Friday, April 22, 2011

When to Buy

When I wrote the other day about when to start a fire sale, commenter Zach asked about the flip side of that coin - when to become a buyer. This, I think, is a much more difficult question to answer, as a lot of it depends on what "matters" to you in fantasy baseball, but I am going to try to lay out some criteria just the same.

To start, as with any good model, we need to lay out some assumptions. In this case, I am going to assume that your league is like the original ottoneu league (prizes for the top three finishers) and that you are like me (finishing in the money and bragging rights are your main objectives, but you place a serious premium on finishing first, beyond just the additional cash). I am also quite content to finish dead last if it means putting me in a better position for the following season, and I am similarly happy to doom myself to a dead last finish next year in order to win this year - not everyone will make these trade offs, so you may need to adjust the criteria accordingly.

With that said, here are my three criteria for determining if you should buy.

1) You can't win the league with what you have. It's this first criteria that some people (read: I) tend to ignore.

In 2007, I basically ran away with the original ottoneu league. I led more or less wire-to-wire and had a double-digit lead most of the time. But on August 7, 2007, I made not one but two trades. In total, I added Pat Burrell, Jonathon Broxton, and Brandon Webb in exchange for Ian Snell, Carlos Villanueva, Ryan Dempster, Carlos Gomez, and Matt Murton. Broxton, Burrell and Webb were all way to expensive to keep, at the time, so this was purely a win-now set of moves.

It happens that in this situation I had fortune on my side. In hindsight, we all know that what I gave up amounts doesn't amount to anything, really. Dempster would be nice to have, but the rest of those guys really have not been missed at all. But imagine Murton turned into the high OBP, solid OF I expected? Or that Snell didn't fall off a cliff or that Gomez developed... I potentially would be out an awful lot of cheap talent and all I would have to show for it was a title and a check that I would have won even without the trades.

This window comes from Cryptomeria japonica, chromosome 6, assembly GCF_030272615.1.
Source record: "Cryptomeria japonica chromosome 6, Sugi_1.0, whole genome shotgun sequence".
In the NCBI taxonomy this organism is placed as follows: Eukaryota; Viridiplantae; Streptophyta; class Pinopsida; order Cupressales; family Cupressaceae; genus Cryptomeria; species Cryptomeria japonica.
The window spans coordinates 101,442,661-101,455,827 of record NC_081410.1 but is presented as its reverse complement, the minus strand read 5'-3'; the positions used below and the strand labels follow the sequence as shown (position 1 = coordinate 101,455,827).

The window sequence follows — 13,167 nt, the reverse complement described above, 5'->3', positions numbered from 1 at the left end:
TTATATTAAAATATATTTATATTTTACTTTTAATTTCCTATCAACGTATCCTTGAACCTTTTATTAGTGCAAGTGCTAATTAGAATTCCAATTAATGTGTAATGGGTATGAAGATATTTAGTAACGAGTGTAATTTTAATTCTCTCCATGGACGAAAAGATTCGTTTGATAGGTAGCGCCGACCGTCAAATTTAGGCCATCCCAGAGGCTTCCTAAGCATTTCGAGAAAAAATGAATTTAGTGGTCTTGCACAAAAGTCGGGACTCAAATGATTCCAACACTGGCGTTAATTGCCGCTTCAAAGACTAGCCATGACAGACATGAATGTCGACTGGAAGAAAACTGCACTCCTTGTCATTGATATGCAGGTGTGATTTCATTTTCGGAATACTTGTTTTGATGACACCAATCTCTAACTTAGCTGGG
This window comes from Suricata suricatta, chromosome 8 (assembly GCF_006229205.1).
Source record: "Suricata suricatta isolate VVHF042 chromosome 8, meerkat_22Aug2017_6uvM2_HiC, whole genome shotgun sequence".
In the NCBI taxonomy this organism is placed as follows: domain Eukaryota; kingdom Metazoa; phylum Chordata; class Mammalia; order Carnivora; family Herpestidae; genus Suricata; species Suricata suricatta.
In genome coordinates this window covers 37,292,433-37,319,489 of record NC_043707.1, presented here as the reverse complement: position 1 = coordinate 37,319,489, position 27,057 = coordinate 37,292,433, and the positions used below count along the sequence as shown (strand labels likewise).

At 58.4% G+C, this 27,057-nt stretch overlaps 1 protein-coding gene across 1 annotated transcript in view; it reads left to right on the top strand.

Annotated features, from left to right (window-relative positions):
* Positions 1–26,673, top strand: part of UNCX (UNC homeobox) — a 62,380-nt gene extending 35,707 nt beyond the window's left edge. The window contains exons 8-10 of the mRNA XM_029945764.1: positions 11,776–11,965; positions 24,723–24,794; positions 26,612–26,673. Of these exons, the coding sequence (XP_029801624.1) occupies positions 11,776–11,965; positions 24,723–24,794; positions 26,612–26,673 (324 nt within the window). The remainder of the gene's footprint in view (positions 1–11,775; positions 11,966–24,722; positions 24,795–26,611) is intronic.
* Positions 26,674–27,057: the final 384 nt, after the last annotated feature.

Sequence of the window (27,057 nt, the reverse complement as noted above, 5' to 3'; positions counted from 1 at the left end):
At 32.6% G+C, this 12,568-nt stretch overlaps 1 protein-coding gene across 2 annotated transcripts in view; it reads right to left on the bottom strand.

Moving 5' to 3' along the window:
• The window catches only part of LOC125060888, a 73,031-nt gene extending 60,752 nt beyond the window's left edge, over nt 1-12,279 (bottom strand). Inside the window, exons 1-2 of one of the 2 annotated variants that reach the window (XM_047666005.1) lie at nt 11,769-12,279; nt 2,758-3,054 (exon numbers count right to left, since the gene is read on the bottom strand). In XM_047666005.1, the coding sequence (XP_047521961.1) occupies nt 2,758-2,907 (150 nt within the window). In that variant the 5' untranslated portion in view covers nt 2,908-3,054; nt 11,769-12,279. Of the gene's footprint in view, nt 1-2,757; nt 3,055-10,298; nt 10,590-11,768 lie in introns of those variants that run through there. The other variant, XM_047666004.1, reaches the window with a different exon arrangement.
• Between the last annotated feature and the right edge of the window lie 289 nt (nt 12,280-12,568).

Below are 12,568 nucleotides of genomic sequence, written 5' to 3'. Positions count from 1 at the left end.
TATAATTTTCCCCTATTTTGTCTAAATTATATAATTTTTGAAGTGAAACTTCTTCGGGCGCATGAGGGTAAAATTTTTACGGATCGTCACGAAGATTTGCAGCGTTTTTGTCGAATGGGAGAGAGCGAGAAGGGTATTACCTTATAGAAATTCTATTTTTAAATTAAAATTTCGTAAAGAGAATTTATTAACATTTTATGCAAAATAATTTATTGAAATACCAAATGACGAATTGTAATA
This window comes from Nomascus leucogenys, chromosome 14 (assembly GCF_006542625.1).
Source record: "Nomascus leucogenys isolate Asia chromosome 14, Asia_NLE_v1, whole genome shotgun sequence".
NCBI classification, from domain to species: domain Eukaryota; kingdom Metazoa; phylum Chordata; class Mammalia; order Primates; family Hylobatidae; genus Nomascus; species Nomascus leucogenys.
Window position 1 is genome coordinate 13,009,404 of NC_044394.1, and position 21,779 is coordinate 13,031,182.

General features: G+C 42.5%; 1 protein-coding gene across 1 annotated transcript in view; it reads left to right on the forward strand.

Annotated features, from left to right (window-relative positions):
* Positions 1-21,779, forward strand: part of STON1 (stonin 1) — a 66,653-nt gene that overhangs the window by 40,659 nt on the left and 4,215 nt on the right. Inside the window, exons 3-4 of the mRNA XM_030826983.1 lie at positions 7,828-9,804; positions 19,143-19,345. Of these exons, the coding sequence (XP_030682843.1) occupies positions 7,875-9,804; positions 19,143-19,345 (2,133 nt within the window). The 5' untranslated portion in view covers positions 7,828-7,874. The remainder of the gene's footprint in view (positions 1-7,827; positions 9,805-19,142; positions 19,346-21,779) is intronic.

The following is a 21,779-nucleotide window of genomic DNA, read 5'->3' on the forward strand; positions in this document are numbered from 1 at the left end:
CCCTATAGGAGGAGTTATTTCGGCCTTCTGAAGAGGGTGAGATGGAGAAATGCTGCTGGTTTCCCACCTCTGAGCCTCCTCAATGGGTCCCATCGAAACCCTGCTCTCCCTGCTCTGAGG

Cheap, young talent is the lifeblood of a successful ottoneu team - don't give it up to secure a victory that was, barring something unforeseen, already secure. You have to be realistic, but when deciding to buy, make sure you are buying something of value - if you can win with what you have, don't mortgage the future.

2) The chance to win is in front of you. When this happens, jump at it. MLB teams rarely get a shot to win a World Series (Yankees and Red Sox notwithstanding) which is why, when the chance arrives, very few prospects are untouchable. In the immortal words of Herm Edwards, "You play to win the game," and you don't pass up that chance to win.

I am currently sitting 4th in the FanGraphs Experts League and have a pretty talented farm system (Hosmer, Montero, Moustakas, Teheran, Lamb). My expectation is that 2012 is my year, since those guys should be producing, and I will still have an inexpensive rotation (Hellickson, Weaver, and Marcum are all cheap enough to keep) and some potential value pieces on offense (Utley, Domonic Brown, Arencibia, etc.). But let's say we roll into June or July or August and I have a shot to win right now. Maybe the lineup I have can't cut it but if I gut my farm system to add a couple pieces, I can take the league. My stance is that I HAVE to go for it. Yes, I am dooming my team to failure in 2012, but I will fail just as badly if Hosmer turns out to be a AAAA guy, Lamb doesn't develop and Hellickson blows out his arm. Why go into 2012 on a gamble if I can make a much safer bet on 2011?

3) There are sellers out there. There is an odd clash between buyers and sellers in ottoneu leagues - the earlier you buy, the better (you give up future value either way, but the difference between four months of an all-star and two months of that same player is huge), and conversely, the later you sell, the better (you maximize the time you have to see if your team can turn it around and compete).